Critics’ Picks

View of “Gaylen Gerber,” 2018.

Chicago

Gaylen Gerber

The Arts Club of Chicago
201 East Ontario Street
September 20–December 21

If you spend enough time scrutinizing the artifacts gathered in Gaylen Gerber’s survey exhibition, you will discover a moment of leaching, where a sepia stain seeps through from a twentieth-century wooden protective figure, sullying the pristine white layer of paint intended to cover it. In this rare uncontrolled moment of the exhibition, the material world leaks through the confines of a conceptual project that probes the constructs of cultural value, originality, and authorship. Gerber’s sixty works (all titled Support, n.d.) consist of a range of objects (diverse in provenance and purpose) covered in white or warm gray paint and are distributed across and among twenty-eight hulking MDF bases. Six pieces hang on the Arts Club’s walls as monochrome paintings. One anomalous work from the series, exhibited on a wall outside of the two main galleries, hosts a large piece of grimy cardboard presumably used to transport a massive sheet cake. Protected by an acrylic shadowbox, this piece is apparently a remnant of another artist’s work, as noted on the checklist: “Das Institute and Allison Katz’s Scattered A, Scattered K, 2012.”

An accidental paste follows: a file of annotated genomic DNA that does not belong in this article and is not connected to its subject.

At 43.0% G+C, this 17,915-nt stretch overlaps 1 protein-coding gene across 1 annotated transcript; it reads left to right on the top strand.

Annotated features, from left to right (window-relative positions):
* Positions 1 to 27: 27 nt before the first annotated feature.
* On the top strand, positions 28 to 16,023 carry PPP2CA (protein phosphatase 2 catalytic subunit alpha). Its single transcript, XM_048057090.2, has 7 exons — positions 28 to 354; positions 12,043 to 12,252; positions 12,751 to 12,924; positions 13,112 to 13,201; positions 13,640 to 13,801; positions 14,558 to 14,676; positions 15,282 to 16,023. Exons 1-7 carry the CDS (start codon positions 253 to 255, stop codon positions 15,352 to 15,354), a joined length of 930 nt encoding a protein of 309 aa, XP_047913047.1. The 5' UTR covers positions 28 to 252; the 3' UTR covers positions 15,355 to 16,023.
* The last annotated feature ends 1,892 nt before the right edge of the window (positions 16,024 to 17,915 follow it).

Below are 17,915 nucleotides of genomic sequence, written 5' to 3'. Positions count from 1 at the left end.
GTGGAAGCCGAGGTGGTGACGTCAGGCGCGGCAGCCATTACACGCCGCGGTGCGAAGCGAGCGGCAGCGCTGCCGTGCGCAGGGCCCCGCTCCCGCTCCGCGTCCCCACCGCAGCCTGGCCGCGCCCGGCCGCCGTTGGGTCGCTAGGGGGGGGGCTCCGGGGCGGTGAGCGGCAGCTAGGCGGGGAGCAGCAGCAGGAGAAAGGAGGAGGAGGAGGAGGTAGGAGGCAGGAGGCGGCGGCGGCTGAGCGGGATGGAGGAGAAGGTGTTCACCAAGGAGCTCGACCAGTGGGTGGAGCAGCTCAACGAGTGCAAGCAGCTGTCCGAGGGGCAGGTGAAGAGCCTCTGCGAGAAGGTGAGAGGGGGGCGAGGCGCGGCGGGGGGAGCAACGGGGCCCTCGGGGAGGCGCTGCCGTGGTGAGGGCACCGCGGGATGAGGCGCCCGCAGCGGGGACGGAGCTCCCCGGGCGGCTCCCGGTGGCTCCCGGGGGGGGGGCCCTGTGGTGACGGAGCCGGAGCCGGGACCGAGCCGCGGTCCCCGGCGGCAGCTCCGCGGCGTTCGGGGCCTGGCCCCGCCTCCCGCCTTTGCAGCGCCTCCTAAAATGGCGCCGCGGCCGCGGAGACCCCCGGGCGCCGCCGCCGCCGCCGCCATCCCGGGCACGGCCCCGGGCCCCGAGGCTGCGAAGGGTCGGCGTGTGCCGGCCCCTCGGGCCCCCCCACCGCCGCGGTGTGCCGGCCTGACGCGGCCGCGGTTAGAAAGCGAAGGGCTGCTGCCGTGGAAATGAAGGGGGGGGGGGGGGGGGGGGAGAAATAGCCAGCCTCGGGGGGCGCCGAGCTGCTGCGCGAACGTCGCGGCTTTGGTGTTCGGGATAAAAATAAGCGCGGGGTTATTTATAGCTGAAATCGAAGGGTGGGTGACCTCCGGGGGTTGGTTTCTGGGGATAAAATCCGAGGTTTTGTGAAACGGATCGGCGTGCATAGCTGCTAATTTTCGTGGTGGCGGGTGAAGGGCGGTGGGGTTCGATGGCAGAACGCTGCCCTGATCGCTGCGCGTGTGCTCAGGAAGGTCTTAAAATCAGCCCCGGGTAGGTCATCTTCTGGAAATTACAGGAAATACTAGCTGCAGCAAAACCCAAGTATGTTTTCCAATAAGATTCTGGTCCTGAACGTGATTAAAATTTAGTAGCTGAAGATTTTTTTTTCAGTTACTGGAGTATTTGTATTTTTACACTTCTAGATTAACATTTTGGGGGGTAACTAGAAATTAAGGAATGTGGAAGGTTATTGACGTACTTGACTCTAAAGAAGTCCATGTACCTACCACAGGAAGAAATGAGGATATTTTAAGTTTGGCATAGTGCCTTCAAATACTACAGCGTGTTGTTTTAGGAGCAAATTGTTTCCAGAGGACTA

The other objects subjected to Gerber’s oils include an aluminum beer can, Roman figurines, and a prop of a severed ear from the 1995 movie Dead Presidents. While few of the cultural artifacts are attributable to specific artists, two porcelain Lucio Fontana works (both titled Concetto Spaziale Cratere, 1968) and a geometric vase designed by Ettore Sottsass represent the iconic forms of twentieth-century artists. Whether the underlying “support” can be trusted to be the authentic cited article does not matter. Gerber’s scrupulous painting over nullifies the assigned cultural value of an original. The “Support” works are as slippery as the artist’s undated “Backdrops,” an ongoing series that interjects gray or white monochrome fields behind other artists’ pieces. Both bodies of work perform a duplicitous critique with a sly transformation of orthodox values.